But soon, word percolated down the abandoned recesses of Bruckner Boulevard. "Yo, man, that's Vinnie Viagra." Pito, the manager, asked, "You really Vinnie Viagra?"
"It's true," L. J. Gancer said. "Page sixty-five of the George Clooney, Julia Roberts issue of Esquire."
Mr. Gancer is paid to be the white, average face in magazines and on billboards whose life has been uplifted by the impotence-curing pill. There is also a Latino Vinnie, a black Vinnie and so forth. L.J. is short for Little Jim. "But don't call me that," the poster boy said.
Pito welcomed him warmly. The cover charge was waived for Vinnie Viagra, and his first drink was on the house. It began to dawn on Mr. Gancer that there may be some advantages to this new celebrity, that perhaps there were other rubber carpets waiting to be rolled out upon his arrival.
The interior of Golden Lady had two pool tables, wall-to-wall mirrors, a coin-operated snack machine, a long stage with two brass poles and a number of men sitting around the horseshoe bar. Mr. Gancer is an actor with a face of indeterminable age; he guards his age as a trade secret. His hair is slightly gray and thinning on the crown. He has average-size hands, a long waist and rounded shoulders. He is married with two children.
He ordered Scotch.
For the man who enjoys a drink but wants to remain vital, Mr. Gancer suggested alternating between glasses of liquor and tap water. "New York water, I find, is very refreshing," he said. "It's from the mountain rivers, and it's full of vitamins and minerals."
Mr. Gancer had a few drinks, but never the water, and periodically the dancers came by to introduce themselves. Soon comfortable, Mr. Gancer confided the odd twist of being Vinnie Viagra.
It seems that as a teenager, his first dozen encounters with women ended badly. His superego mocked him in the voice of his father, B.J., Big Jim, castigating him for ruining his life. "I put a lot of mental pressure on myself," he said.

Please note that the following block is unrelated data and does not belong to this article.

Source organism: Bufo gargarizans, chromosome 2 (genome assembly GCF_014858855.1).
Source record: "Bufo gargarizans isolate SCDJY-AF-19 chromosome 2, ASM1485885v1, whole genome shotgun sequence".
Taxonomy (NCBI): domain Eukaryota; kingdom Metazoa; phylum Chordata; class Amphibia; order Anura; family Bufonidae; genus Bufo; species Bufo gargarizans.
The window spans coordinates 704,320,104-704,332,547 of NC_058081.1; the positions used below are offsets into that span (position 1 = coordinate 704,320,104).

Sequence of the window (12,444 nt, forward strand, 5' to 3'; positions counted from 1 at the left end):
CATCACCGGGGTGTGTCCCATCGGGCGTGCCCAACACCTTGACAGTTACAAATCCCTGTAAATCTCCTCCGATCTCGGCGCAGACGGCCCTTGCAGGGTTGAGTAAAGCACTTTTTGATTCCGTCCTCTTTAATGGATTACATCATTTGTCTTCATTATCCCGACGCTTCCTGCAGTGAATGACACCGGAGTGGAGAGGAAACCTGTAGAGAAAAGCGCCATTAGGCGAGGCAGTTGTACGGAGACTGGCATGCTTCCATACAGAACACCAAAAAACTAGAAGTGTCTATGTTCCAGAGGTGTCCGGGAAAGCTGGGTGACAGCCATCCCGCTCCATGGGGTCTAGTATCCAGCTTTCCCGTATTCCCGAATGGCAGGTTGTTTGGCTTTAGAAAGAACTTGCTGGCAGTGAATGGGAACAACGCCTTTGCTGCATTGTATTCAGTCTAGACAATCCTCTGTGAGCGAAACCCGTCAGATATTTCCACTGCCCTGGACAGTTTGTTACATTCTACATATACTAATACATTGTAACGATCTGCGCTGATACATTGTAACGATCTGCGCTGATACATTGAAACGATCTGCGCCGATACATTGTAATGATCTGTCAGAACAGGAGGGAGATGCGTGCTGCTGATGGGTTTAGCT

It was the early seventies, and while flipping through his father's Esquire, he saw an article: "The Impotence Boom."
He clipped that story and kept it for a number of years, until he conquered the voice in his head. "Now look at me, how many years later?" he said, swirling his ice cubes. "I'm in the same magazine, but I'm the face for the cure. Life's weird."
A Mohawk Trail to the Skyline
The paychecks come on Thursday. When the walking boss calls quitting time, the ironworkers stuff their tool belts into empty bolt buckets and stash them near the columns.
They cram themselves into the freight elevator, and someone is wearing cologne. They descend to the dressing shacks and change into their street clothes. Some go to the bank and cash their check and put the money in their pocket. Others go directly to the saloon and see the bartender, who takes 5 percent. They line up at the bar, and slowly the backaches and joint pains are dulled by cigarette smoke and beer bubbles. The white men joke about their ex-wives, their alimony checks and their bad habits. The Indian men also drink on Thursday, but never on Friday.
At quitting time Friday, the Mohawks will pile into their Buicks and Fords and drive four hundred miles to Canada to visit their wives and children on the Kahnawake [pronounced ga-nuh-WAH-gay] Reservation, eight miles from Montreal, on the south shore of the Saint Lawrence River.
It is the spring of 2001, and there is a construction boom in New York City. All over town you can hear the sounds of pneumatic guns, hammers tolling against steel girders and ice cubes clinking in whiskey glasses. Three skyscrapers have gone up in Times Square in the past two years, and there is enough work scheduled to last three more. Local 40, representing twelve hundred city ironworkers, is at full employment. Nonlocal men like the Mohawks have "boomed out"-chased the work-and landed in town, earning $33.45 an hour plus benefits.